The 11+

The 11+ results are in today, cos we are partying like its 1955. I am going to have a little rant for future reference about the 11+.

A couple of years ago, we were going through a Harry Potter phase. We read each Harry Potter book over a year at bedtime, we watched the films endlessly, and sproglet took a notion she would like to attend a school called Christs Hospital. Which is basically Hogwarts and has its own train station and is near some people we know. I didn’t really think she would actually want to board, but you don’t discourage them so I let her register to apply and we saw the process. So while I didn’t really want her to do this(and she didn’t really want to either), we did get a chance to look at the bumpf the school sent. They did a two stage test, one online and one an exam. The exam was a lovely weekend, where kids were invited to stay, it was made into an experience for them so even if they didn’t get in, get a bursary, they had this lovely weekend. Christs Hospital is a lovely school, in lovely grounds and I didn’t think this was wasted time. I was happy to go along with this. I read the exam paper they set and it was a lovely test, genuinely an attempt to use a test paper to get a real picture of who this child is, what their ability is. Sproglet bottled when she realised ‘board’ means live there, like every other phase it passed, but when she said she wanted to sit the 11+ I assumed it would be something along these lines.

I didn’t know about the coaching industry for the 11+, I didn’t know ANYTHING about it. I have been hiding from the realisation she is heading to high school full stop. She asked in Septemberer and I said I was sure it couldn’t be till October because we weren’t picking schools till then and noone had said. No. The test was in the last weekend of September. I looked at the test, 3 papers, english, maths, and verbal reasoning. I couldn’t do the 30 maths questions in the 40 minutes allowed and had just passed quantitative analysis at the London School of Economics. I couldn’t do the verbal reasoning, these were tests for people who had been taught for a long time to do the test itself. Within the maths test there were many things that are just not on the curriculum for KS2, so most of the kids sitting it would never be familiar with these concepts.

I explained to sproglet this was not a test like Christs Hospital and tried to explain that this is a test for people tutored over a long time, did a bit of practice with her and to be honest I didn;t want her to sit this. When the results are published, they take the grade of your child and they rank them in order. So today at my daughter’s school there are approximately 20 girls, forming litlte Lord of the Flies groups around a ranking given to create a hierarchy. They don’t tell working class parents about this test until its too late, we found out a month before school applications, most will find out after. The test itself requires as a minimum(and we bought the minimum) 60quid’s worth of revision guides and practice guides, cos you have to actually practice the test. The test also requires approximately a year of tutoring.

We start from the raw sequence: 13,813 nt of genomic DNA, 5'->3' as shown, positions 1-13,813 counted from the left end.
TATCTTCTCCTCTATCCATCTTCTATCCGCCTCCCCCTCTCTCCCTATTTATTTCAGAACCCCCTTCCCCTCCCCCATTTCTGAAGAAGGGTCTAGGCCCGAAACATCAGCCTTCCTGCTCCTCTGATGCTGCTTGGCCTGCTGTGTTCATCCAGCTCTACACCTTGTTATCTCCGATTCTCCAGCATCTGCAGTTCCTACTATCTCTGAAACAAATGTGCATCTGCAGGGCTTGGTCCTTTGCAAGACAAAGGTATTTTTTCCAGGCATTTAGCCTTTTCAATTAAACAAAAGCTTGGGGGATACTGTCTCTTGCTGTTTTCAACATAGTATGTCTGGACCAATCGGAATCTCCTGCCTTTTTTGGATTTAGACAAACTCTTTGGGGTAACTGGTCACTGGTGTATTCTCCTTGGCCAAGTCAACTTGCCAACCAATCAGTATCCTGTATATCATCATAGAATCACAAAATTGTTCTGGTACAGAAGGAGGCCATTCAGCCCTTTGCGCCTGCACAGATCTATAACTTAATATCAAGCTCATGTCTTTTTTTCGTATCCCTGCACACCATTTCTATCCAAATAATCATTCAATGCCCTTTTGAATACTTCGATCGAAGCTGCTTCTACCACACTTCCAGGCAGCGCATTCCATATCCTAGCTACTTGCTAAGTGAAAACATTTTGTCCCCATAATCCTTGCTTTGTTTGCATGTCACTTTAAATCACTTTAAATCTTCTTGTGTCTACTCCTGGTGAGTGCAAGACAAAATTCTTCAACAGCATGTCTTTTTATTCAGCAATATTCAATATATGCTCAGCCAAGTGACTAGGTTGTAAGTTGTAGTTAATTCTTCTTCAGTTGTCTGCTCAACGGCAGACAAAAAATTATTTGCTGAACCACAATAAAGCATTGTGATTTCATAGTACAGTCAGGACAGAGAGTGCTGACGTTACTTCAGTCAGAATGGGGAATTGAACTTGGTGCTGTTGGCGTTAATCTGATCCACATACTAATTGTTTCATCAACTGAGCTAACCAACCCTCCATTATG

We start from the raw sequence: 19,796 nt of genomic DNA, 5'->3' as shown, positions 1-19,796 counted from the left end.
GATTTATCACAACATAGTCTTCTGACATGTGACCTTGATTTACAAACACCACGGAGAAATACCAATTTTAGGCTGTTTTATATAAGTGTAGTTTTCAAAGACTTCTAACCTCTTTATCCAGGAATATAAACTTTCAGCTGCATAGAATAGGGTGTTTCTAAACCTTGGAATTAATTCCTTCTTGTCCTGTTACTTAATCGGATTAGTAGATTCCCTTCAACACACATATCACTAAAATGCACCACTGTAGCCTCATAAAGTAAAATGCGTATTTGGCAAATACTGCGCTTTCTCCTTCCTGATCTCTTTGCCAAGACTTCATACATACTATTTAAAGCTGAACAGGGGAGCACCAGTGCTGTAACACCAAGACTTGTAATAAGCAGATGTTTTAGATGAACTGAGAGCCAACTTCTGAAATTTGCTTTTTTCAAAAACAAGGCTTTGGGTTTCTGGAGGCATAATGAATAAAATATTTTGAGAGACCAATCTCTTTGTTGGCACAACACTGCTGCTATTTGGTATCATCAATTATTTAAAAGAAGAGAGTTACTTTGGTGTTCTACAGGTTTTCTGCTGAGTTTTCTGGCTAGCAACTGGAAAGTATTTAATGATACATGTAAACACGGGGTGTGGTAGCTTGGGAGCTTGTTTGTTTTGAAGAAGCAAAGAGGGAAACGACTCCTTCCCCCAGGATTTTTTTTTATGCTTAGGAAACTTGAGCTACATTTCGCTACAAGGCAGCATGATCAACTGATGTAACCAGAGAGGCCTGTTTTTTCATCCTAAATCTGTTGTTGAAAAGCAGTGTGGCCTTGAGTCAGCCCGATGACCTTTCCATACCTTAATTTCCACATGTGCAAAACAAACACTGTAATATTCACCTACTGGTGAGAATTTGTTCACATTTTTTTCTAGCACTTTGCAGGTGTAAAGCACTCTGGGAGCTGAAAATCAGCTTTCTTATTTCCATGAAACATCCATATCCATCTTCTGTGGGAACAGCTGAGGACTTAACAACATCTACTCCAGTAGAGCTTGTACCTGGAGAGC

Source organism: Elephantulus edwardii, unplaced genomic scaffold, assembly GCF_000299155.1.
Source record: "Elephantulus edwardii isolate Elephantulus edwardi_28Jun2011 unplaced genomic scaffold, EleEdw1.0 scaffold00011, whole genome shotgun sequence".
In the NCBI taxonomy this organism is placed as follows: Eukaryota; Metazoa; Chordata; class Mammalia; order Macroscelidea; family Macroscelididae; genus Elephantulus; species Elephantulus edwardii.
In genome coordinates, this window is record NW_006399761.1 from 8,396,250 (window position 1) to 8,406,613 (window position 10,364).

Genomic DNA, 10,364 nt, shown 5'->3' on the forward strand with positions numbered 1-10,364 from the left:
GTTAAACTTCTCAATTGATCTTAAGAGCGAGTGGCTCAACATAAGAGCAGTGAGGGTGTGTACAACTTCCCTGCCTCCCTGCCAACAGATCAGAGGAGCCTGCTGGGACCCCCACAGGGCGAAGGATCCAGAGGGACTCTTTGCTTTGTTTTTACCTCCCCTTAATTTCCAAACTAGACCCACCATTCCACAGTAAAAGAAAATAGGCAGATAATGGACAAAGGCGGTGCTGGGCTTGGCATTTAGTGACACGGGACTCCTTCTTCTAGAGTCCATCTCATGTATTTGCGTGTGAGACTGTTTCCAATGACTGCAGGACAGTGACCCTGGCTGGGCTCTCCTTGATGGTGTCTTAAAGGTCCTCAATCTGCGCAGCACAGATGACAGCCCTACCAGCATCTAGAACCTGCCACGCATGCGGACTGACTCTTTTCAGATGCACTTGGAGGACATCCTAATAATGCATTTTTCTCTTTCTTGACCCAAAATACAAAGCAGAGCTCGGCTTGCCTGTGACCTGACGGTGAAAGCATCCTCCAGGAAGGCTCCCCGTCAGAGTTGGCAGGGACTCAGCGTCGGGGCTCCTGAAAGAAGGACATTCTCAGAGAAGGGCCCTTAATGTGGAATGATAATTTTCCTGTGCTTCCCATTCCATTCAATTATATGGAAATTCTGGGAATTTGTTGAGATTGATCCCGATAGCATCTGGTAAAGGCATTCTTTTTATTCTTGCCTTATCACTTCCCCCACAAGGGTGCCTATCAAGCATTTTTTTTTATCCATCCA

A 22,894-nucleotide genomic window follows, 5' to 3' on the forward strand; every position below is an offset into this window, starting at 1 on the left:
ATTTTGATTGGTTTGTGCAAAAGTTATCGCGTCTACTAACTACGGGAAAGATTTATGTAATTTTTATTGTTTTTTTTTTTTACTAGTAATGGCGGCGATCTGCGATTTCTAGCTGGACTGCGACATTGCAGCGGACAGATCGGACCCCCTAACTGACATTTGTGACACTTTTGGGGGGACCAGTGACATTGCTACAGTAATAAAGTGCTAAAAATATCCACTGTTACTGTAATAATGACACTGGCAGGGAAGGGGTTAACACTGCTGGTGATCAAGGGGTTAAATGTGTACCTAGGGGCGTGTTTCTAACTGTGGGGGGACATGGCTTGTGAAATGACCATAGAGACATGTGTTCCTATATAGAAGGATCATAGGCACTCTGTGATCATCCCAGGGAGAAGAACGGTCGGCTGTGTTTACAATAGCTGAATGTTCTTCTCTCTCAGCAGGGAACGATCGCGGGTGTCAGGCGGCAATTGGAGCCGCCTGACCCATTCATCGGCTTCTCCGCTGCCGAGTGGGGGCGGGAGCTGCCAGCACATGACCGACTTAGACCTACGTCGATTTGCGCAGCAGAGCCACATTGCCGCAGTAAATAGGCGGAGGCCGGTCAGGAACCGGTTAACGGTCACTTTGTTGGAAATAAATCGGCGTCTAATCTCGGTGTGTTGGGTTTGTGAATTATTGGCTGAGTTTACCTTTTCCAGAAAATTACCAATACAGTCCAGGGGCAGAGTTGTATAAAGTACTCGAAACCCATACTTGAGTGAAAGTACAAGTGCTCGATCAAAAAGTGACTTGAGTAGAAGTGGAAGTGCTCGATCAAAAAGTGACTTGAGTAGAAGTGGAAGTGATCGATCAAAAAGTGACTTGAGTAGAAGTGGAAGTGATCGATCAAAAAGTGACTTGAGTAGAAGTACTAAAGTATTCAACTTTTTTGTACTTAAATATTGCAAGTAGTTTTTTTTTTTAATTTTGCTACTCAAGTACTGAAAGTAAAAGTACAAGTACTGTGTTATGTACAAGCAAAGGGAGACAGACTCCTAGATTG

On the day of the 11+ I stood outside this school, which until then I thought was a lovely school, with 2000 parents and I felt like I was stood outside the walls of Mr.Wonka’s chocolate factory, Class difference of parents stark. Absolutely stark.

As it is my girl is awesome, and was fine with the test, comfortable with it and am proud she sat it. She isn’t going to grammar school and today her friends will be comparing each other in a hierarchy they should never have been subjected to. I wanted to write a note about this experience, because I have never seen a more damaging and destructive process for children. Never. This is a process designed to set up kids to fail and then to beat them for it. I feel ashamed as a parent I ever allowed my child to be part of it.

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One thought on “The 11+

  1. It’s absolutely horrendous. Years back, my oldest passed this class-centric exam. Ever thankful he decided not to take up a grammar school place. And, I might add, he still found his way to a Russell Group uni. We had somehow been bludgeoned by peer pressure that he should take it – it’s fucking HARD to resist even when one is as much of a gobshite as I am (and you are!). The youngest never bothered – he’s in his last year of also a decent uni right now. Oh, and, probably best to avoid middle class schools if you have a daughter and would like her to be far, far away from this bunkum gender identity bullshit because it’s centred on posh schools. No surprise there.

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